Counterfeits, Crime and Cartier
October 2014 has seen both the publication of the UK IP Crime Report for 2013/14, and a land mark legal decision in the UK Courts granting web-site blocking orders in respect of websites that infringe trade marks (Cartier International AG and others v British Sky Broadcasting Ltd and others  EWHC 3354 (Ch) “Cartier & ors v BSB & ors”).
The IP Crime Report
This year the top 5 counterfeit items across the UK were clothing, tobacco, alcohol, footwear and DVDs; volumes of other products counterfeited including watches, jewellery and toys have remained static. Interestingly, whilst the types of goods counterfeited remain the same, counterfeiters are finding new routes to the market, in particular via social media.
The report also highlights the link has been between IP crime and organised crime, drug dealing and money laundering.
The report makes it clear that a joined-up, multi-agency approach to tackling IP Crime is required, and is yielding results. Over 90% of Trading Standards Authorities work alongside the Police, over 80% alongside other Trading Standards Authorities and over 60% with HMRC and across the UK have partnered with at least 100 other organisations and brands to tackle IP Crime in the past year.
Given the now proven harm that IP Crime causes to the economy, consumers, communities, as well as the link to serious organised crime, it is not surprising that more legal measures are needed to prevent and penalise the perpetrators. The report notes that the legal landscape is changing and evolving; the introduction of the Consumer Rights Bill 2014 has brought enhanced focus on securing the rights of consumers, the falsified medicines directive, the Serious Organised Crime strategy, a review of Nominet domain registration policy, and reforms to the IP Enterprise Court all serve to strengthen and make it tougher for counterfeiting to occur.
The Online Environment is recognised as playing a large part in facilitating IP crime – the report states that “This is largely because the internet is a borderless digital superstructure that is utilised by almost 40% of the world’s population. It is estimated that there are roughly 2.8 billion people with access to the internet, while 90% of the UK population (57 million) has access. The internet is generally uncensored and unrestricted, meaning that it is an open shop to anyone wanting to access virtually anything – legal or not.” This year the report findings indicate there has been a shift to selling counterfeits via social media and that this is now a lead location for investigating IP crime, particularly for Trading Standards. In 2013/14 sale of counterfeit goods via social media rose 15% , whereas sale of counterfeit goods via online auction sites rose only 2%.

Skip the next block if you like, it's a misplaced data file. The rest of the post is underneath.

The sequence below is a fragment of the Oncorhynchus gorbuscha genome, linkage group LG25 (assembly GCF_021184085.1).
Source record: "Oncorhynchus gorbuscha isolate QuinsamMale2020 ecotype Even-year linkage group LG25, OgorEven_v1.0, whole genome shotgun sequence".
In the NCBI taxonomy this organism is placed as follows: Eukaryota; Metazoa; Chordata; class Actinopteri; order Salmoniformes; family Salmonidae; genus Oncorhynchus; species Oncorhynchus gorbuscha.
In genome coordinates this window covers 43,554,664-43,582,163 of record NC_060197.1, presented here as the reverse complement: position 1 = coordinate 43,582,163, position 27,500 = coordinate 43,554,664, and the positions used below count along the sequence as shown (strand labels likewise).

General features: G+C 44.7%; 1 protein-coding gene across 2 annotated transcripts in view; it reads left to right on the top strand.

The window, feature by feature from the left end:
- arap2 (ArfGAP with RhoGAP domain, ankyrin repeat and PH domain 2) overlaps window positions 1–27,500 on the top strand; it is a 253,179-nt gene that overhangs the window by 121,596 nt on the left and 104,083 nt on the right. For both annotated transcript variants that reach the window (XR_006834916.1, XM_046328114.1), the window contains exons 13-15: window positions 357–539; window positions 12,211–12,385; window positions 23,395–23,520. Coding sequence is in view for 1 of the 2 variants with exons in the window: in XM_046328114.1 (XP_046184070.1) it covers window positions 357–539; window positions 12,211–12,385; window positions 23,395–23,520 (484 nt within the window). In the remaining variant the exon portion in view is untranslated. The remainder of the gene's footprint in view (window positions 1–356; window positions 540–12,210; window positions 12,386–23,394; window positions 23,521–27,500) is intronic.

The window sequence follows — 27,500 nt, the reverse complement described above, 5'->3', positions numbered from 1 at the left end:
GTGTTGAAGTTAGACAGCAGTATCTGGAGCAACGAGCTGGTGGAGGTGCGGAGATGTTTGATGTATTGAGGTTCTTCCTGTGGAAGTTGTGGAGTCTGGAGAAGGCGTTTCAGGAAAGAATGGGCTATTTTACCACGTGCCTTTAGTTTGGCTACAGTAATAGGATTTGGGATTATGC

Online Counterfeits and the UK Courts
The owners of a large number of UK registered trade marks for CARTIER, MONTBLANC, IWC and other brands sought a court order that would require five ISPs with 95% market share of UK broadband users (Sky, BT, EE", TalkTalk and Virgin) to block, or at least impede, access by their respective subscribers to specific websites which were advertising and selling counterfeit goods.
It was argued that the operators of the six websites were infringing the registered trade marks but there was no suggestion that the ISPs themselves had infringed the trade marks.
Justice Arnold summarised that the sale of counterfeit goods is damaging to trade mark owners in at least four ways: lost sales, circulation of substandard counterfeit goods, expensive cachet eroded by the availability of cheaper replicas and damage to the market for genuine goods.
The Court ordered the ISPs to block access by their subscribers to particular websites that were advertising and selling counterfeit good which infringed the registered trade marks. The Court chose to rely upon Article 11 of the EU Enforcement Directive, even though the UK had not implemented this into domestic law beyond copyright.
This decision will be welcome by IP rights holders who can now rely on a new aspect of law to prevent damaging counterfeits of their brand being sold online. It is interesting to note, in line with the IP Crime report 2013/14, Justice Arnold stated that “there is also a public interest in preventing trade mark infringement, particularly where counterfeit goods are involved”.